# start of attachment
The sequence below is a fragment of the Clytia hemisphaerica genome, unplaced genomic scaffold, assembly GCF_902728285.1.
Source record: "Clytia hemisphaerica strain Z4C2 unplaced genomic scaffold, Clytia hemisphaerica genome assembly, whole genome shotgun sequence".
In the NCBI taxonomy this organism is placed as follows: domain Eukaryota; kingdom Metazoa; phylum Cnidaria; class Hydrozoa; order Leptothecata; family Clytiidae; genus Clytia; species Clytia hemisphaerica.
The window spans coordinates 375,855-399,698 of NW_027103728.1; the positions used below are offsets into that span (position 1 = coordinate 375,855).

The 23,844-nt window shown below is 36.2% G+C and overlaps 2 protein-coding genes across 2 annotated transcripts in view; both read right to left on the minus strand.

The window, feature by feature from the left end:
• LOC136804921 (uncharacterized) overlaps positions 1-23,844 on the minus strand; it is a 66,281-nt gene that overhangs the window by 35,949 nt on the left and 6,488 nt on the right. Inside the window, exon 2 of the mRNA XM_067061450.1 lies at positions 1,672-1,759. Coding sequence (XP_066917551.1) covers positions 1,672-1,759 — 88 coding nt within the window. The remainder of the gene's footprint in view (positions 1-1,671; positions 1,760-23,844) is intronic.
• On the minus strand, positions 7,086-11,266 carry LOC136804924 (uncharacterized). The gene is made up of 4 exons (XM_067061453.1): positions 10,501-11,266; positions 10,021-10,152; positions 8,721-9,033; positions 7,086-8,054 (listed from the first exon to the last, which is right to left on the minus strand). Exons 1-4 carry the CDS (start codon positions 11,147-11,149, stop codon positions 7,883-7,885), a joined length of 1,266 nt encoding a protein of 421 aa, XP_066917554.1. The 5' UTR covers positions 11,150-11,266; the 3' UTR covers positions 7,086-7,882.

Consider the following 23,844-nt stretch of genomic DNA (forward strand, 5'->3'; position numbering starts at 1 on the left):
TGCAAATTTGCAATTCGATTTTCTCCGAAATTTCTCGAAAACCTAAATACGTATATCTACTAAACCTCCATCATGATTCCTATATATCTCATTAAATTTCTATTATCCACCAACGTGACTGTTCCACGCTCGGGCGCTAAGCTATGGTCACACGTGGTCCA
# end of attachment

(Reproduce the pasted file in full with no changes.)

The sequence below is a fragment of the Clytia hemisphaerica genome, unplaced genomic scaffold, assembly GCF_902728285.1.
Source record: "Clytia hemisphaerica strain Z4C2 unplaced genomic scaffold, Clytia hemisphaerica genome assembly, whole genome shotgun sequence".
In the NCBI taxonomy this organism is placed as follows: domain Eukaryota; kingdom Metazoa; phylum Cnidaria; class Hydrozoa; order Leptothecata; family Clytiidae; genus Clytia; species Clytia hemisphaerica.
The window spans coordinates 375,855-399,698 of NW_027103728.1; the positions used below are offsets into that span (position 1 = coordinate 375,855).

The 23,844-nt window shown below is 36.2% G+C and overlaps 2 protein-coding genes across 2 annotated transcripts in view; both read right to left on the minus strand.

The window, feature by feature from the left end:
• LOC136804921 (uncharacterized) overlaps positions 1-23,844 on the minus strand; it is a 66,281-nt gene that overhangs the window by 35,949 nt on the left and 6,488 nt on the right. Inside the window, exon 2 of the mRNA XM_067061450.1 lies at positions 1,672-1,759. Coding sequence (XP_066917551.1) covers positions 1,672-1,759 — 88 coding nt within the window. The remainder of the gene's footprint in view (positions 1-1,671; positions 1,760-23,844) is intronic.
• On the minus strand, positions 7,086-11,266 carry LOC136804924 (uncharacterized). The gene is made up of 4 exons (XM_067061453.1): positions 10,501-11,266; positions 10,021-10,152; positions 8,721-9,033; positions 7,086-8,054 (listed from the first exon to the last, which is right to left on the minus strand). Exons 1-4 carry the CDS (start codon positions 11,147-11,149, stop codon positions 7,883-7,885), a joined length of 1,266 nt encoding a protein of 421 aa, XP_066917554.1. The 5' UTR covers positions 11,150-11,266; the 3' UTR covers positions 7,086-7,882.

Consider the following 23,844-nt stretch of genomic DNA (forward strand, 5'->3'; position numbering starts at 1 on the left):
TGCAAATTTGCAATTCGATTTTCTCCGAAATTTCTCGAAAACCTAAATACGTATATCTACTAAACCTCCATCATGATTCCTATATATCTCATTAAATTTCTATTATCCACCAACGTGACTGTTCCACGCTCGGGCGCTAAGCTATGGTCACACGTGGTCCA